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Mind Warns Of 'Unacceptably Low' Spending On Mental Health Services

Mind Claims There Is Unmet Demand For Mental Health Services


Mental health charity Mind has revealed local authorities are spending an “unacceptably low” amount of money on mental health services, when compared to the investment in physical health budgets.

Freedom of Information requests revealed that around £40 million is being spent by local councils on mental health issues, a figure much lower than the £160 million spent on stop-smoking campaigns and services and the £108 million dedicated to anti-obesity initiatives.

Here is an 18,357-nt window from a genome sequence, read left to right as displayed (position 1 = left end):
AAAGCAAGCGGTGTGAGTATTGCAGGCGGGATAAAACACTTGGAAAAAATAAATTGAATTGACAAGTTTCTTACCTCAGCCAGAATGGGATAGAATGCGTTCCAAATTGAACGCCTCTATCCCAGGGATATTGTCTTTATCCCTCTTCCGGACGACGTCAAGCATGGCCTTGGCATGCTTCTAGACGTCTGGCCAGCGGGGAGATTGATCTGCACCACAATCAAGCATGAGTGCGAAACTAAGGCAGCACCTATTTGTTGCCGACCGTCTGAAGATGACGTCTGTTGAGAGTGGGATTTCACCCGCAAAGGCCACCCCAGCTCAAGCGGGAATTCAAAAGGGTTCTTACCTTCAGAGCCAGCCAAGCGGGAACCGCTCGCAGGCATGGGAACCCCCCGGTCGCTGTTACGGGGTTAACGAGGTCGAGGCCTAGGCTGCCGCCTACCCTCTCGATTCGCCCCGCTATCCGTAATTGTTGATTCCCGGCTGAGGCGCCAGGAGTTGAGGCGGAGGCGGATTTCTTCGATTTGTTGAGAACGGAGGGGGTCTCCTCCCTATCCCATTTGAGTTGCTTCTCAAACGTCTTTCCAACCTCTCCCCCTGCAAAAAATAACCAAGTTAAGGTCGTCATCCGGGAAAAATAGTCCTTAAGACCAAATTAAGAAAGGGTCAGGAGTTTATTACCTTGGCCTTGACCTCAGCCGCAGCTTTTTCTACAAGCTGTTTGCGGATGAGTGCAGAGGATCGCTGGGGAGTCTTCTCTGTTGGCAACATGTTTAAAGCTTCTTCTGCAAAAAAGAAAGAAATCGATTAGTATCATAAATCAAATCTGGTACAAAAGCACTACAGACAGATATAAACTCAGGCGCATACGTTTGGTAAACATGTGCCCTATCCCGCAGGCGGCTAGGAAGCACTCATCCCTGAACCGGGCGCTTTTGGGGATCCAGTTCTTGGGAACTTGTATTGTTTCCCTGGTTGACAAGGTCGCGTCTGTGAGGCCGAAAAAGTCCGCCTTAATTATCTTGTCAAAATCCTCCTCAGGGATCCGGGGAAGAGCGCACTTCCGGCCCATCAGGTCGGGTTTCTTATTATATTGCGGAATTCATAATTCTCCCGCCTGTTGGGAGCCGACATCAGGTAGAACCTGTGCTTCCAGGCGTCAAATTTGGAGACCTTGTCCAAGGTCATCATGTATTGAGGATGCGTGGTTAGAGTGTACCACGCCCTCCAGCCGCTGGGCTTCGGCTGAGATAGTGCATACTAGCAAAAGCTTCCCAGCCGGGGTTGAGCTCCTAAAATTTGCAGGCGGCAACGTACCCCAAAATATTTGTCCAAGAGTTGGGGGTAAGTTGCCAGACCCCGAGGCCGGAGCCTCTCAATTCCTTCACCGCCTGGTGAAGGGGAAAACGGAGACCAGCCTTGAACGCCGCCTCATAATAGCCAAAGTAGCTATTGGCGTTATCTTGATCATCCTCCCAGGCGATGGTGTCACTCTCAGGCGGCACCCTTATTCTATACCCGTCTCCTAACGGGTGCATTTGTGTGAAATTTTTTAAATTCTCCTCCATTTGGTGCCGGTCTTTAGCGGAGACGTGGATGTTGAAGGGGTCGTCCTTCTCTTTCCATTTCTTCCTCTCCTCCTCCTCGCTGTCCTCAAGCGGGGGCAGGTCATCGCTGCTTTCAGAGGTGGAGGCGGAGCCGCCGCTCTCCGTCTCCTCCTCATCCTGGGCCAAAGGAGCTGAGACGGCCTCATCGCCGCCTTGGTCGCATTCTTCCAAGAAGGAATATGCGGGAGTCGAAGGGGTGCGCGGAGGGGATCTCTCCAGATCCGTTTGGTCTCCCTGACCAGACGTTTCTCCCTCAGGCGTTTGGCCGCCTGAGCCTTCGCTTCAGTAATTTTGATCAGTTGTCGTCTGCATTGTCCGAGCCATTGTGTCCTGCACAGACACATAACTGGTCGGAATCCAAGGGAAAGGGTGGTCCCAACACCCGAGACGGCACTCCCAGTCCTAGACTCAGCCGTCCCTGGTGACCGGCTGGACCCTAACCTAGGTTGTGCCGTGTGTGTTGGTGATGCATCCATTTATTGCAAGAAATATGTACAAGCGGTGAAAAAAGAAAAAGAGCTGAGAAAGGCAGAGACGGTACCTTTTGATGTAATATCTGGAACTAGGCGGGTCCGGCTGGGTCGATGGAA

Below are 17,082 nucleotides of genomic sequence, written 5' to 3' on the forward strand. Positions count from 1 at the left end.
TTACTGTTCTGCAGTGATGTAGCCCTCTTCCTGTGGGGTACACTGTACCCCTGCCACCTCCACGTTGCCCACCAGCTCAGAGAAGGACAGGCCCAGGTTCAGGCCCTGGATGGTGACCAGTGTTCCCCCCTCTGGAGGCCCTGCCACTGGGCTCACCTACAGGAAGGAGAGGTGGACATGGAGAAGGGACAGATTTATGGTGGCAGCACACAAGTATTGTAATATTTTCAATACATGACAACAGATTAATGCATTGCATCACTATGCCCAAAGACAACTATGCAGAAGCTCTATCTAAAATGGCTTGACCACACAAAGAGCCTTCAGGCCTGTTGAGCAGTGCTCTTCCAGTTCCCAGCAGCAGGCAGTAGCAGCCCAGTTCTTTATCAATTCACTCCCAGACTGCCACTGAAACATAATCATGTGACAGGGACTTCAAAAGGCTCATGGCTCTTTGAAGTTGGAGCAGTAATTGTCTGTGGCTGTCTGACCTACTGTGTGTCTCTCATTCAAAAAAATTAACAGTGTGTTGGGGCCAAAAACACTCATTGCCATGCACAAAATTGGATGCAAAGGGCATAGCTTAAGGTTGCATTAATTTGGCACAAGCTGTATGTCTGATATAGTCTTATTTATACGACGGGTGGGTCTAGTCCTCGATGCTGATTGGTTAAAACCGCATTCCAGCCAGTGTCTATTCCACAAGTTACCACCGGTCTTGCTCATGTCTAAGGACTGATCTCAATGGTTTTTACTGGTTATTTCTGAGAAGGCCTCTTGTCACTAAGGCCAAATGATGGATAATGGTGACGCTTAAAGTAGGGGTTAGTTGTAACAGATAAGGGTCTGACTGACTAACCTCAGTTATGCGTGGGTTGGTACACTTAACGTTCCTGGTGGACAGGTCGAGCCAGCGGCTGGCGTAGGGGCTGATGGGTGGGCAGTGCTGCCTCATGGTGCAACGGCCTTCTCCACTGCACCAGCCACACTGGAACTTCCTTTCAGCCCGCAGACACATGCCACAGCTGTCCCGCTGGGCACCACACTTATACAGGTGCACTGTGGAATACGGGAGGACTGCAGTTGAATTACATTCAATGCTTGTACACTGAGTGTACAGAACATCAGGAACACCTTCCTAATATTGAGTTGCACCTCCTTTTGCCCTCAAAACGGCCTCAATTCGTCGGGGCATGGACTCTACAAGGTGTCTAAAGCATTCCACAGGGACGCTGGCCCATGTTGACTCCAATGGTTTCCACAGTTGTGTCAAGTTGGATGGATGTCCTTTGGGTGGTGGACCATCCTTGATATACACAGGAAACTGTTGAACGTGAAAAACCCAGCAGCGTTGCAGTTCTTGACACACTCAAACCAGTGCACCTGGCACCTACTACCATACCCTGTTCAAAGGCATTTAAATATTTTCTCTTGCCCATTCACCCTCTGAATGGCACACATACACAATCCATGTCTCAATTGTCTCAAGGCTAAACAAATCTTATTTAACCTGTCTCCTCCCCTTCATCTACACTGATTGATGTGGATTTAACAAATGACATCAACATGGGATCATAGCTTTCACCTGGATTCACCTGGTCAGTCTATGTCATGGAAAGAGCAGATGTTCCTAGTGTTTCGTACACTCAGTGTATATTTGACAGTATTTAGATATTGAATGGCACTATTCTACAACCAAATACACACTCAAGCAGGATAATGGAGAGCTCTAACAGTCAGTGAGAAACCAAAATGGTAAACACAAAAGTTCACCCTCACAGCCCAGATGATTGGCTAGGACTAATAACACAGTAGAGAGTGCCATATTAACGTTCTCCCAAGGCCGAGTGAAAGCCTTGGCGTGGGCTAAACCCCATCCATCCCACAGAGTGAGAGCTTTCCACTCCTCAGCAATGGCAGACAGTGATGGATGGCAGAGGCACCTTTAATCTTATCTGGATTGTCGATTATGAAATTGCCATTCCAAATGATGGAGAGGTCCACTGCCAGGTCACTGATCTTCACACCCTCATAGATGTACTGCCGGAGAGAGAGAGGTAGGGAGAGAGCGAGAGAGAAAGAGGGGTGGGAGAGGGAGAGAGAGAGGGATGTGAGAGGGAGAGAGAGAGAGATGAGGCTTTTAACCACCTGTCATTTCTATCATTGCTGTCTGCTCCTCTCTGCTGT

Mind found that six of the 86 local authorities that responded to the FoI request do not have a dedicated mental health spending plan in place.

Paul Farmer, chief executive of Mind, explained that more investment is needed in mental health services, particularly when vulnerable groups, such as young people, those who are isolated or those suffered from long-term physical health problems, are concerned.

He explained: “With demand for mental health services increasing, anti-depressants on the up and more people accessing talking therapies, we are beginning to see the scale of the unmet need for mental health services in England.

“As a society, we must start looking at what we can do to help prevent people from developing mental health problems in the first place.”

The FoI requests indicated that local authorities are preparing to spend an average of 1.36 per cent of the public health budget on mental health prevention this financial year.

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